The release of Ross

by Sloth Sanctuary on 09/20/2015

Ross in pre-release treeThe single most gratifying act at the Sanctuary is the release of a rescued, rehabilitated sloth. Take Ross, for example, brought to us on August 5th by a compassionate and swift-acting family in Filadelfia, Beverly, Limon. They had spotted a Choloepus in distress, limply hanging by one arm, entangled in a barbed wire fence. They delicately placed the sloth in a laundry basket and drove it to the Sanctuary, naming it Rosita along the way. Sanctuary veterinarians Dra. Camila Dünner Oliger and Dr. Gabriel Pastor Nicolai assessed it, determined it to be a juvenile male and revised his name to Ross.

Ross was in shock and severely dehydrated, probably from suffering on the barbe1.A-Ross-FB-post-in-bandages_092015d wire for more that 24 hours. His entire right arm was bruised, swollen and infected. The vets had to anesthetize him to clean, treat and bandage his wounds. They prescribed an intensive regimen of anti-inflammatories, antibiotics, vitamins and immune stimulants. He required weekly dressing changes with a total of five anesthesia sessions until his arm had fully healed and he was ready for rehabilitation. He regained strength and mobility in his arm during consistent and regular climbing practice, then it was time for his pre-release test.

We have a special Almond Tree (Two-fingered sloths’ fave leaves) enclosure along the river where it’s easy to observe a pre-release candidate. Ross did great! He climbed up naturally, then hung out for a while, enjoying the familiar environment of a tree. He showed us he was ready for complete freedom.2-Ross-FB-post_Judy-oversees-release_092015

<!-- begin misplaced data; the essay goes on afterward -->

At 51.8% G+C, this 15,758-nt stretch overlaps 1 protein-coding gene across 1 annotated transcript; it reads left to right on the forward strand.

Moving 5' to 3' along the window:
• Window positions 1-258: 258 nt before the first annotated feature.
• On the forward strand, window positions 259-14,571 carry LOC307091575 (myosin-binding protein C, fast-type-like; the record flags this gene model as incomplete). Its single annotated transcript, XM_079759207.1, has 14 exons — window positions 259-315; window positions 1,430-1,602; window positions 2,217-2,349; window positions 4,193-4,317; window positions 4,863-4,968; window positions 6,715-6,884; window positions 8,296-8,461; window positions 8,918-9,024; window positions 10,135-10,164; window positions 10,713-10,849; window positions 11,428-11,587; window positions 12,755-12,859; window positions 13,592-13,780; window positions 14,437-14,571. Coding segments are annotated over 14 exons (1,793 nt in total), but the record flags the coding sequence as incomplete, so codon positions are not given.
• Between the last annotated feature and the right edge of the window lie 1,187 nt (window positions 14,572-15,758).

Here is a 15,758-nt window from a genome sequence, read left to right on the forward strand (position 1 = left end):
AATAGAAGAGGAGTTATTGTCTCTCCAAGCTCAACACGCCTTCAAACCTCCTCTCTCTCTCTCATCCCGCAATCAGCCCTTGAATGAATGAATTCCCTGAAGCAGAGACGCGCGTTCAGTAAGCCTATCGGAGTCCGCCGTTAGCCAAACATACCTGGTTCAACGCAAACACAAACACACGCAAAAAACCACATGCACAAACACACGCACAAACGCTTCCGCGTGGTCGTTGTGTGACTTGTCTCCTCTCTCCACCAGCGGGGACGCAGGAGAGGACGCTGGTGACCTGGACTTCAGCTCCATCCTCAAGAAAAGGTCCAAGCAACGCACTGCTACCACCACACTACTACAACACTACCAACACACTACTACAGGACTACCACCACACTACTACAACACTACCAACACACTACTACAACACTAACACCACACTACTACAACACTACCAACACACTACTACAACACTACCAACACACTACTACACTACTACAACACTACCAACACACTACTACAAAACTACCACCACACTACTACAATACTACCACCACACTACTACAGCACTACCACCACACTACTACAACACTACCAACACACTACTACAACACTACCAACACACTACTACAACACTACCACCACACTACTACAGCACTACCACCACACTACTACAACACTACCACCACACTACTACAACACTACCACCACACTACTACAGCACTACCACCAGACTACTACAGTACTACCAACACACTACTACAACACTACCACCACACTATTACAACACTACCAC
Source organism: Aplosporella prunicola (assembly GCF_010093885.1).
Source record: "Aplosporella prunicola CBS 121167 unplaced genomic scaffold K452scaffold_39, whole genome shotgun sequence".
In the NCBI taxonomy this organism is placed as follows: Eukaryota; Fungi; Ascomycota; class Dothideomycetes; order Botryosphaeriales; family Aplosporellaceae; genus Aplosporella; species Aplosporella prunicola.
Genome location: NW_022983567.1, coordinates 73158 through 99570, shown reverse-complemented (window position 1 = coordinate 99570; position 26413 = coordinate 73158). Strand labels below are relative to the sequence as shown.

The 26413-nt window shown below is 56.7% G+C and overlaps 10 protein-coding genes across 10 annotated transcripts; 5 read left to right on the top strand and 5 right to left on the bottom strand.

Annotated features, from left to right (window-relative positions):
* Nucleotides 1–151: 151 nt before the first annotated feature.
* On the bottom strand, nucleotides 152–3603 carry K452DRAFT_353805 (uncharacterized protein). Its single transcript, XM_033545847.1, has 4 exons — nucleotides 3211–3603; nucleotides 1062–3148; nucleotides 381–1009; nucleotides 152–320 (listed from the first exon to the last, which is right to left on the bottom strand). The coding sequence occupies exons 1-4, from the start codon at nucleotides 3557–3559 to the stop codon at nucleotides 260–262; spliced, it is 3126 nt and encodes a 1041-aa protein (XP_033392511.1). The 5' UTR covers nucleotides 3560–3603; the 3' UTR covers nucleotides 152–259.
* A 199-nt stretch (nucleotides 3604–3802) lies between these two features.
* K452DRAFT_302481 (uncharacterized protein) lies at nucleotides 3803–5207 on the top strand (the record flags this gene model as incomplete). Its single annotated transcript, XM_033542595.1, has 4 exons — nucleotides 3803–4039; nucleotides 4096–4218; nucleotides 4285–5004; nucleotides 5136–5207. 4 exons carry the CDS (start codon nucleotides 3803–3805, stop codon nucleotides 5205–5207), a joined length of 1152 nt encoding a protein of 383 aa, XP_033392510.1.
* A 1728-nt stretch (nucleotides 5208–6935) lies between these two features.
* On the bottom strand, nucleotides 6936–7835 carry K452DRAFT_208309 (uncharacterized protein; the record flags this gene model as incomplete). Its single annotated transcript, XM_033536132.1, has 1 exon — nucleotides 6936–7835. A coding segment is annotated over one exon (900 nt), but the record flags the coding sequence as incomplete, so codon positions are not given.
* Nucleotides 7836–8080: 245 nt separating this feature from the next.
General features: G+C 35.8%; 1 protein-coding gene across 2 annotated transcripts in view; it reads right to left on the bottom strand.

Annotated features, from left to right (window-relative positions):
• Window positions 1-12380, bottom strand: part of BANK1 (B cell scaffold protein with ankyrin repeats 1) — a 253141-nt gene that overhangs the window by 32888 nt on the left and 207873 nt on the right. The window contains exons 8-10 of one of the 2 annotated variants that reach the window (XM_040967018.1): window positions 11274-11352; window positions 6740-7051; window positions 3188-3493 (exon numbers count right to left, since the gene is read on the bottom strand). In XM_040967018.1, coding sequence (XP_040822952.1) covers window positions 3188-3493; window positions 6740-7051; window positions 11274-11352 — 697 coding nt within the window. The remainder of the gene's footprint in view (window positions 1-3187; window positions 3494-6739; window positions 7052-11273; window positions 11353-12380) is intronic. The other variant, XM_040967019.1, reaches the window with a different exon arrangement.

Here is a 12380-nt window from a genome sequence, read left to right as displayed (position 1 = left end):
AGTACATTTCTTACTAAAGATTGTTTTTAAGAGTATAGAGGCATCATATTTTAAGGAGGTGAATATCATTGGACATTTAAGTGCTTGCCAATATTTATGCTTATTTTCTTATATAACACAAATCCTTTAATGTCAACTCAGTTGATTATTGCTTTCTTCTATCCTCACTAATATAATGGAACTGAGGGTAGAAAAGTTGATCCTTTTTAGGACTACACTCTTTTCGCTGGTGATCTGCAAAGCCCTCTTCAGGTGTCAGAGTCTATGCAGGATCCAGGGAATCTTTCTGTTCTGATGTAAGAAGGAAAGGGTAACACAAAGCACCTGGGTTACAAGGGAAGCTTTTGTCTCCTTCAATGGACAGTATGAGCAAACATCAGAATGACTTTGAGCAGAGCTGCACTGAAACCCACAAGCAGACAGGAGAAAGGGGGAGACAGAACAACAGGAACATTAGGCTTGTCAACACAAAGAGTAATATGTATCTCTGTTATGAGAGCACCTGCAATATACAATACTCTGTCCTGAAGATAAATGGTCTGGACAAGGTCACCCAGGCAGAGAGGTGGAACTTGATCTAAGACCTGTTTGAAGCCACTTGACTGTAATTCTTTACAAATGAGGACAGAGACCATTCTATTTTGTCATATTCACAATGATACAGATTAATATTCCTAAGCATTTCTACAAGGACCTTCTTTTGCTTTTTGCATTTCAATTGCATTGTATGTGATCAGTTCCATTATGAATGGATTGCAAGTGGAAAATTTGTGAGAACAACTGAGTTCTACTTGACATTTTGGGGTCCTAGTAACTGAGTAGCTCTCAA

So we returned him to his habitat in Beverly because of his knowledge of his mother’s home range. We noted an abundance of trees and other wild sloths, which would give Ross the best chance for survival. Habitat fragmentation due to development is detrimental to sloths’ well-being. If they need to transfer to trees by crossing over barbed wire, power lines or areas with guard dogs, injury or death is highly likely. We were satisfied with Ross’ enthusiasm as he climbed into a big Poró tree. On our way back, we saw a mother and baby sloth way6-Ross-FB-post-C-and-G-tree-1_092015 up in the canopy. Was she Ross’ mother, perhaps? Muddy, sweaty, insect-bitten—it was all worth it for us, knowing Ross was back home.    7-Ross-FB-post_And-he-is-off_092015

Sloth veterinary care and surgery

by Sloth Sanctuary Costa Rica on 08/30/2015

Lupe 3-during-abdom-surgery_082015We have the duty to act for the welfare of any animal that comes to our hands. Even more so if this animal was put in that condition due to the impact that we, human beings, may have caused direct or indirectly. Without knowing, [this little sloth] will contribute to generate more and better knowledge, directly about veterinary care, and indirectly in the conservation of this wonderful species.”—from our vet team, Camila & Gabriel